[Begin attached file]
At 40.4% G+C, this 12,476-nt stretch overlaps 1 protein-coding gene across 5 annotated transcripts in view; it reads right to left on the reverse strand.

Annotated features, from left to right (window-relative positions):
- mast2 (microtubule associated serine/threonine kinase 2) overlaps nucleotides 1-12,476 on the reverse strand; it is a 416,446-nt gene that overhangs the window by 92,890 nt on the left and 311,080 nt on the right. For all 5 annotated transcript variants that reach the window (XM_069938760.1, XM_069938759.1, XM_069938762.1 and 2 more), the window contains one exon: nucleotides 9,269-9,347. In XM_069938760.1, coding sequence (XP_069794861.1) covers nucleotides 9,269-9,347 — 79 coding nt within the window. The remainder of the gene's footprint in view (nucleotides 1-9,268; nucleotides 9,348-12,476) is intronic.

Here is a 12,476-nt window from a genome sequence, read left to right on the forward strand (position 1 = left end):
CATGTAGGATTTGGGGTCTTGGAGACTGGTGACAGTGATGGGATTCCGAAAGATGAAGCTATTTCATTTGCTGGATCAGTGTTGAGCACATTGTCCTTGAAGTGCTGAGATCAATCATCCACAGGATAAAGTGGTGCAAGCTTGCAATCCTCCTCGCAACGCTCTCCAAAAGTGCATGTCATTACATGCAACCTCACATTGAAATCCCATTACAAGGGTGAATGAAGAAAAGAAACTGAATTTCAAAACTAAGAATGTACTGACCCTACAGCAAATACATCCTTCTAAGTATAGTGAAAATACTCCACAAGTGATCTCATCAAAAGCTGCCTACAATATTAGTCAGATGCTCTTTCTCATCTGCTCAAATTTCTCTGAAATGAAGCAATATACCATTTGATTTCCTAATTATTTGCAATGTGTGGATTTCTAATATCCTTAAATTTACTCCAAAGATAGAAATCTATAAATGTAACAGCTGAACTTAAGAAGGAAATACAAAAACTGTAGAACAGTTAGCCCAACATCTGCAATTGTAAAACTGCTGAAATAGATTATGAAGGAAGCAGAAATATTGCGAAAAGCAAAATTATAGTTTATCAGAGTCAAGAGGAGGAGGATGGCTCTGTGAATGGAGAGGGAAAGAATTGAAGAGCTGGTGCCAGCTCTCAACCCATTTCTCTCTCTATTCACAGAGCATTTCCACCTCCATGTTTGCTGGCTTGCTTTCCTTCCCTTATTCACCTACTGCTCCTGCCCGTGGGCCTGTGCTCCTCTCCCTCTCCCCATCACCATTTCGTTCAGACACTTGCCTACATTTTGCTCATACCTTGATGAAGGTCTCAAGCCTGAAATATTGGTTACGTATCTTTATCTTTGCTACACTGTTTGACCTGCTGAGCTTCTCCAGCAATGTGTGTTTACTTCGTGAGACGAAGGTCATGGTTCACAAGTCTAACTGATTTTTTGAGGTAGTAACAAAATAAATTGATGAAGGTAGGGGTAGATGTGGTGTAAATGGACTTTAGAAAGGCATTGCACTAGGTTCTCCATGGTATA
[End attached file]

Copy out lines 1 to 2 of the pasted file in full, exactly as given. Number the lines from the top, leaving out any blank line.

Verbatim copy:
At 40.4% G+C, this 12,476-nt stretch overlaps 1 protein-coding gene across 5 annotated transcripts in view; it reads right to left on the reverse strand.

Annotated features, from left to right (window-relative positions):